‘After me one is coming, the sandals of whose feet I am not worthy to untie.’ — John the Baptist (Acts 13.25)
Zechariah and Elizabeth, John the Baptist’s parents, spent nearly their entire life without a child. The social scorn placed on families without children in the ancient Near East would have been felt more acutely by Elizabeth, but the nature of her husband’s vocation likely added to their pain.
As a priest, Zechariah would have surely cried out to God for a child. Each year a priest would be selected to enter the Holy of Holies—the place where God’s presence rested in Israel. Prior to the announcement of John’s birth, Zechariah had never been chosen. Unanswered prayers and a spiritual leader never invited into the holiest of places—on the outside it looked like Zechariah was the priest God didn’t listen to.
When it comes to prayer, “God will only give you what you would have asked for if you knew everything he knows,” says Timothy Keller. Zechariah’s prayers—which looked unanswered, or even ignored, for decades—were answered more fully than he knew to ask or imagine.
Their son, John the Baptist, would prepare the way for the long-expected Messiah. His prophecies, teachings, and baptisms called Israel to repentance, setting the stage for Christ. During his ministry John gathered and trained disciples of his own—a process that required years of dedicated service and sacrifice.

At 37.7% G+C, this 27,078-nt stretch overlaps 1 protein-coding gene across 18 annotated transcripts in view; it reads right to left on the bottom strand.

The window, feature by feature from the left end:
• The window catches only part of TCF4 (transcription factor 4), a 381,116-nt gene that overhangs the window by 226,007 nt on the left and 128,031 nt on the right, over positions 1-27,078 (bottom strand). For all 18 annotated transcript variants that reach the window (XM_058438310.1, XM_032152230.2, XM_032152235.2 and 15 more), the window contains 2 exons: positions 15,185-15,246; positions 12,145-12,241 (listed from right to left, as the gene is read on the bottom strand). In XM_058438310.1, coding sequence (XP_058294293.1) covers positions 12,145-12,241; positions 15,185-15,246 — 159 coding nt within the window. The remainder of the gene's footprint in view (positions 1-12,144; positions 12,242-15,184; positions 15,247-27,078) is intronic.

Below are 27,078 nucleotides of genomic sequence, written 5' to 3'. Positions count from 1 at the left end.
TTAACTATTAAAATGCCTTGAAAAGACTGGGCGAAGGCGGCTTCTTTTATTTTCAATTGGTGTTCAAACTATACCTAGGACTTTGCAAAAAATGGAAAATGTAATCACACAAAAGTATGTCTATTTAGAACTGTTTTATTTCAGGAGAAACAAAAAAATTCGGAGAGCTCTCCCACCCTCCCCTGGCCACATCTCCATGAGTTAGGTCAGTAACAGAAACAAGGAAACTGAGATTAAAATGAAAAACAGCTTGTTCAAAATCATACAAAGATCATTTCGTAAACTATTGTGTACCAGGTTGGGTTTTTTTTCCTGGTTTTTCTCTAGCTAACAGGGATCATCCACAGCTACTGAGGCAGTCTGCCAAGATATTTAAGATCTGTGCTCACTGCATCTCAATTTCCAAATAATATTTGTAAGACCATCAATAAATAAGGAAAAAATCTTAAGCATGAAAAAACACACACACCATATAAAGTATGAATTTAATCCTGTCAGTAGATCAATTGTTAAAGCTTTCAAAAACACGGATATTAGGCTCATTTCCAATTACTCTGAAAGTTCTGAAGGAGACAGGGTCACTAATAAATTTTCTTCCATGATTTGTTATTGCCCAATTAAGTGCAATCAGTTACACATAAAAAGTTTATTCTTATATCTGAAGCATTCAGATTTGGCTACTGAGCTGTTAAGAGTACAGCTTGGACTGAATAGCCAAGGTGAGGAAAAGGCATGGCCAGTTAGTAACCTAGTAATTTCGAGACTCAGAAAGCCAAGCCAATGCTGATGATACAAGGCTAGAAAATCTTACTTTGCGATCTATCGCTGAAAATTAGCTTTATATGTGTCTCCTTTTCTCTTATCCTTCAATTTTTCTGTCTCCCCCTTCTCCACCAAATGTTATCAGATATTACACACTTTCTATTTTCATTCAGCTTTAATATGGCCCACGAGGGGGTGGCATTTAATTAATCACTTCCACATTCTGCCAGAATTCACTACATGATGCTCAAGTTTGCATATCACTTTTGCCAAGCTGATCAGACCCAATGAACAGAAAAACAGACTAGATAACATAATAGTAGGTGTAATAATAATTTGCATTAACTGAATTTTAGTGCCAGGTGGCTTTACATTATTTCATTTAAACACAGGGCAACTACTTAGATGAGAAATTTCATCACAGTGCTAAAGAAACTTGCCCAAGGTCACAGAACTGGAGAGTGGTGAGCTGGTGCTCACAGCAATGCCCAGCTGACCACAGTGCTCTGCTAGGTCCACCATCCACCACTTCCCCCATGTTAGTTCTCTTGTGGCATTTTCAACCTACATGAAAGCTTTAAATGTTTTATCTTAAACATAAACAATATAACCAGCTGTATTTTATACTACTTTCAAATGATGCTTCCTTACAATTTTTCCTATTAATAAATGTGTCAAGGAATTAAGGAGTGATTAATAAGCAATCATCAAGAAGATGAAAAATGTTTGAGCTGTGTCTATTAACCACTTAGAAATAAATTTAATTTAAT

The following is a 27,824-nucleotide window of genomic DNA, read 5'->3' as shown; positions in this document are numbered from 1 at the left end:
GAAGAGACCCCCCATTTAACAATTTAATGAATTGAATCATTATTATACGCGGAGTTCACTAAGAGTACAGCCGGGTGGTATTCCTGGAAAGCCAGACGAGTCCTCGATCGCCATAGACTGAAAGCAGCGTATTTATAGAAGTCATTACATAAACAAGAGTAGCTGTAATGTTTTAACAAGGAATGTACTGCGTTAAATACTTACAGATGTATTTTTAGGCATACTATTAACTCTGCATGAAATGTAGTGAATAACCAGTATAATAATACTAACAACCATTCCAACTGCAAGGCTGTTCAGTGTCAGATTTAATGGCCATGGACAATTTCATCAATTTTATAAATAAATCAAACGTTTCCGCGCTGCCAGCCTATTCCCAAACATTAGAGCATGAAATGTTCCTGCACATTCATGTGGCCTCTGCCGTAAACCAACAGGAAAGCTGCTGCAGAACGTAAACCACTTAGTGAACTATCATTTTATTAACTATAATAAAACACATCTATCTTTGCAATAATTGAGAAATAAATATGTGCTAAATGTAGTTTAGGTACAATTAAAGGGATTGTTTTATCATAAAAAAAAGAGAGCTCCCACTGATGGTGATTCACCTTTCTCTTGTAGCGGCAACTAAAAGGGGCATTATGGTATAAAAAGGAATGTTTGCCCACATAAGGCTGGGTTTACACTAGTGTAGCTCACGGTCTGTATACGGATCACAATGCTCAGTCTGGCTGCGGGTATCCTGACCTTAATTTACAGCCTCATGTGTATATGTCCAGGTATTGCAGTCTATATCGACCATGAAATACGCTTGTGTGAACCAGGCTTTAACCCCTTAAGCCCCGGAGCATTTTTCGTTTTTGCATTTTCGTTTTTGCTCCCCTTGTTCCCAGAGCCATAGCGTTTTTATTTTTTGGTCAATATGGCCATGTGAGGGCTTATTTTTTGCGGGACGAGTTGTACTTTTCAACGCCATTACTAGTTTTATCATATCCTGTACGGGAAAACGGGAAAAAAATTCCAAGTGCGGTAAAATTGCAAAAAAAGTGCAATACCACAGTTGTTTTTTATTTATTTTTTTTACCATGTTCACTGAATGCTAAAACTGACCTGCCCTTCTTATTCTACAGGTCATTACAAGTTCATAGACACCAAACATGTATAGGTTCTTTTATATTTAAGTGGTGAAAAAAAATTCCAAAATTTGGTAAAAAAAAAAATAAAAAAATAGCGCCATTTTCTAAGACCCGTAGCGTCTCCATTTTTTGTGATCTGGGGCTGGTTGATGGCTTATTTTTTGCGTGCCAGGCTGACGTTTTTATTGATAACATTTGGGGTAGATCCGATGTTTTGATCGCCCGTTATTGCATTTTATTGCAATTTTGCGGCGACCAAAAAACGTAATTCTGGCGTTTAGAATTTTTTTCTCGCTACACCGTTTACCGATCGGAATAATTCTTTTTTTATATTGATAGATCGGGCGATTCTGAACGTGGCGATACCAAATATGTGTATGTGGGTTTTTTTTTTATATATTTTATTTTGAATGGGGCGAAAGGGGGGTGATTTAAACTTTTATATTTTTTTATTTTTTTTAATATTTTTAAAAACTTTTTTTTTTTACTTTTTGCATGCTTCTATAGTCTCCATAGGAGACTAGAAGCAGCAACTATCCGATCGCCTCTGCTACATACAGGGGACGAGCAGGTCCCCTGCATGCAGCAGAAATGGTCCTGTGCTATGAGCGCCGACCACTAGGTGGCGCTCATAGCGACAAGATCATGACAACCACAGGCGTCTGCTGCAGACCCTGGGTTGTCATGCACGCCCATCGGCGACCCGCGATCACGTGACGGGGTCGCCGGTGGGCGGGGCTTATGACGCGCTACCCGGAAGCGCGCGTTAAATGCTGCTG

As Jesus’ ministry formed some of John’s disciples left him in order to follow the new Rabbi. Soon even the crowds that gathered around John began to follow Jesus instead. The prophet could have been jealous, or at least defeated, that those he had poured the most into were walking away. Instead he was honored and thankful.
You can contrast Zechariah and Elizabeth’s endurance, and John the Baptist’s faithfulness, with the arrogance and pride of the religious leaders in Acts 13. “But when the Jews saw the crowds, they were filled with jealousy and began to contradict what was spoken by Paul, reviling him.”
Humility is stunning when you come in contact with it. We expect to see the covetousness and rage that came from the religious elite. Yet, a person whose life has come in contact with Christ has been overwhelmed by a grace that transcend circumstance. Like John, the glory of the Church is found when it follows Christ’s example of leading others to God through sacrifice.